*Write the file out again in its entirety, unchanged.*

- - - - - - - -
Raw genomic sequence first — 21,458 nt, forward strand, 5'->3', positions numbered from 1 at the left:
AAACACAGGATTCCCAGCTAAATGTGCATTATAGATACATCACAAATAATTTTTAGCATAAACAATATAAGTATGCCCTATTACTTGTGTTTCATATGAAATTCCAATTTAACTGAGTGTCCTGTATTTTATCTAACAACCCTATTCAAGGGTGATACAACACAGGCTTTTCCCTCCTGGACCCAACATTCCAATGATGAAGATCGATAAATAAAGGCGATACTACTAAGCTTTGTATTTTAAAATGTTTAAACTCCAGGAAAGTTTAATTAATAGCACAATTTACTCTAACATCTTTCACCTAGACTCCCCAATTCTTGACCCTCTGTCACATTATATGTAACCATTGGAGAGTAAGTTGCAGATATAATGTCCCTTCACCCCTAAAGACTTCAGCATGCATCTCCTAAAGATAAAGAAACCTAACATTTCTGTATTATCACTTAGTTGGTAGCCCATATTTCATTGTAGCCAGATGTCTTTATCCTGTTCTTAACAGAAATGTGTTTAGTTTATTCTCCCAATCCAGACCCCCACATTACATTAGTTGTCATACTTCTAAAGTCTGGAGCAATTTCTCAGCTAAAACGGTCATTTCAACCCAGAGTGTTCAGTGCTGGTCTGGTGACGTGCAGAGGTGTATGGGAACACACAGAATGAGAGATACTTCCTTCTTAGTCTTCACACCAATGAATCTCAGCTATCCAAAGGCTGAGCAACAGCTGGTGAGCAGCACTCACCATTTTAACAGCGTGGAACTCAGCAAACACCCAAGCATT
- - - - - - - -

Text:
Raw genomic sequence first — 21,458 nt, forward strand, 5'->3', positions numbered from 1 at the left:
AAACACAGGATTCCCAGCTAAATGTGCATTATAGATACATCACAAATAATTTTTAGCATAAACAATATAAGTATGCCCTATTACTTGTGTTTCATATGAAATTCCAATTTAACTGAGTGTCCTGTATTTTATCTAACAACCCTATTCAAGGGTGATACAACACAGGCTTTTCCCTCCTGGACCCAACATTCCAATGATGAAGATCGATAAATAAAGGCGATACTACTAAGCTTTGTATTTTAAAATGTTTAAACTCCAGGAAAGTTTAATTAATAGCACAATTTACTCTAACATCTTTCACCTAGACTCCCCAATTCTTGACCCTCTGTCACATTATATGTAACCATTGGAGAGTAAGTTGCAGATATAATGTCCCTTCACCCCTAAAGACTTCAGCATGCATCTCCTAAAGATAAAGAAACCTAACATTTCTGTATTATCACTTAGTTGGTAGCCCATATTTCATTGTAGCCAGATGTCTTTATCCTGTTCTTAACAGAAATGTGTTTAGTTTATTCTCCCAATCCAGACCCCCACATTACATTAGTTGTCATACTTCTAAAGTCTGGAGCAATTTCTCAGCTAAAACGGTCATTTCAACCCAGAGTGTTCAGTGCTGGTCTGGTGACGTGCAGAGGTGTATGGGAACACACAGAATGAGAGATACTTCCTTCTTAGTCTTCACACCAATGAATCTCAGCTATCCAAAGGCTGAGCAACAGCTGGTGAGCAGCACTCACCATTTTAACAGCGTGGAACTCAGCAAACACCCAAGCATT